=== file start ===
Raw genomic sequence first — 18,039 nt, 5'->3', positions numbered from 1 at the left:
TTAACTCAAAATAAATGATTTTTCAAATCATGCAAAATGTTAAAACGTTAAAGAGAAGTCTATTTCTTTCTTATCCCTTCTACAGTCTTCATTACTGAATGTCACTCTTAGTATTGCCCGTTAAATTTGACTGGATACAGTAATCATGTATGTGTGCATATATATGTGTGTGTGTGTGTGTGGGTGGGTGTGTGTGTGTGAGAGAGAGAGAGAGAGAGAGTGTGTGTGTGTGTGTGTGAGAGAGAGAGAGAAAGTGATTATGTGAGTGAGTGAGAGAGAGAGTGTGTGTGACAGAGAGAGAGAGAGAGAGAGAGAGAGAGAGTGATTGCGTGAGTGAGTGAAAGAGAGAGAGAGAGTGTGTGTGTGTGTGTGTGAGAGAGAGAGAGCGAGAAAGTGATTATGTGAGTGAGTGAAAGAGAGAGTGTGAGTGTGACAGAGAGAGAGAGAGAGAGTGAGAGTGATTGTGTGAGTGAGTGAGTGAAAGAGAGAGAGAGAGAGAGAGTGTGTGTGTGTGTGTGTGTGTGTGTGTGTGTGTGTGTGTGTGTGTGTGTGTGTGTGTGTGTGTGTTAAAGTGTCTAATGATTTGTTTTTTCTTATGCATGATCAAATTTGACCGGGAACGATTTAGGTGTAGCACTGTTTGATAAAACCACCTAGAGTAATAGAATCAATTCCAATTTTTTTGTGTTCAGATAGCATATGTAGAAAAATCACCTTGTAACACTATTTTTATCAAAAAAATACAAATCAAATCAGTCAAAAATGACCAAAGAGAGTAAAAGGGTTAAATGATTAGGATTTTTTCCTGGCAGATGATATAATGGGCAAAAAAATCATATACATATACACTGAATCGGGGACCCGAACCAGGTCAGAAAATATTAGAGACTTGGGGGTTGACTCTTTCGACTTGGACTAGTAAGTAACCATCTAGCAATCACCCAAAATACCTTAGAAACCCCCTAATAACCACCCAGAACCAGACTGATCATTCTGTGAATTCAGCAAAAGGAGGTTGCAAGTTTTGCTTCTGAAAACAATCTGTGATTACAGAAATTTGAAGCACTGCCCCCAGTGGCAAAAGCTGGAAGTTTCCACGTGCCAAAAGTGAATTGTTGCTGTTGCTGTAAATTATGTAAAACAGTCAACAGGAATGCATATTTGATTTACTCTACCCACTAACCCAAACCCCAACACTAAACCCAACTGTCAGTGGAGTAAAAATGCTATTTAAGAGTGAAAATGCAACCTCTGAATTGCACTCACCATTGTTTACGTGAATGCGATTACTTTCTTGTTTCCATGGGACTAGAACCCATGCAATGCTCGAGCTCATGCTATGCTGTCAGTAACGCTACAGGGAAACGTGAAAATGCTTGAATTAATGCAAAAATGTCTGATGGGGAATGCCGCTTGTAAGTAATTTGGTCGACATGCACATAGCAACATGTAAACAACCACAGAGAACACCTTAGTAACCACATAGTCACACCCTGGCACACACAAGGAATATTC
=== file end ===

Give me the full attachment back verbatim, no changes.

Raw genomic sequence first — 18,039 nt, 5'->3', positions numbered from 1 at the left:
TTAACTCAAAATAAATGATTTTTCAAATCATGCAAAATGTTAAAACGTTAAAGAGAAGTCTATTTCTTTCTTATCCCTTCTACAGTCTTCATTACTGAATGTCACTCTTAGTATTGCCCGTTAAATTTGACTGGATACAGTAATCATGTATGTGTGCATATATATGTGTGTGTGTGTGTGTGGGTGGGTGTGTGTGTGTGAGAGAGAGAGAGAGAGAGAGTGTGTGTGTGTGTGTGTGAGAGAGAGAGAGAAAGTGATTATGTGAGTGAGTGAGAGAGAGAGTGTGTGTGACAGAGAGAGAGAGAGAGAGAGAGAGAGAGAGTGATTGCGTGAGTGAGTGAAAGAGAGAGAGAGAGTGTGTGTGTGTGTGTGTGAGAGAGAGAGAGCGAGAAAGTGATTATGTGAGTGAGTGAAAGAGAGAGTGTGAGTGTGACAGAGAGAGAGAGAGAGAGTGAGAGTGATTGTGTGAGTGAGTGAGTGAAAGAGAGAGAGAGAGAGAGAGTGTGTGTGTGTGTGTGTGTGTGTGTGTGTGTGTGTGTGTGTGTGTGTGTGTGTGTGTGTGTGTGTTAAAGTGTCTAATGATTTGTTTTTTCTTATGCATGATCAAATTTGACCGGGAACGATTTAGGTGTAGCACTGTTTGATAAAACCACCTAGAGTAATAGAATCAATTCCAATTTTTTTGTGTTCAGATAGCATATGTAGAAAAATCACCTTGTAACACTATTTTTATCAAAAAAATACAAATCAAATCAGTCAAAAATGACCAAAGAGAGTAAAAGGGTTAAATGATTAGGATTTTTTCCTGGCAGATGATATAATGGGCAAAAAAATCATATACATATACACTGAATCGGGGACCCGAACCAGGTCAGAAAATATTAGAGACTTGGGGGTTGACTCTTTCGACTTGGACTAGTAAGTAACCATCTAGCAATCACCCAAAATACCTTAGAAACCCCCTAATAACCACCCAGAACCAGACTGATCATTCTGTGAATTCAGCAAAAGGAGGTTGCAAGTTTTGCTTCTGAAAACAATCTGTGATTACAGAAATTTGAAGCACTGCCCCCAGTGGCAAAAGCTGGAAGTTTCCACGTGCCAAAAGTGAATTGTTGCTGTTGCTGTAAATTATGTAAAACAGTCAACAGGAATGCATATTTGATTTACTCTACCCACTAACCCAAACCCCAACACTAAACCCAACTGTCAGTGGAGTAAAAATGCTATTTAAGAGTGAAAATGCAACCTCTGAATTGCACTCACCATTGTTTACGTGAATGCGATTACTTTCTTGTTTCCATGGGACTAGAACCCATGCAATGCTCGAGCTCATGCTATGCTGTCAGTAACGCTACAGGGAAACGTGAAAATGCTTGAATTAATGCAAAAATGTCTGATGGGGAATGCCGCTTGTAAGTAATTTGGTCGACATGCACATAGCAACATGTAAACAACCACAGAGAACACCTTAGTAACCACATAGTCACACCCTGGCACACACAAGGAATATTC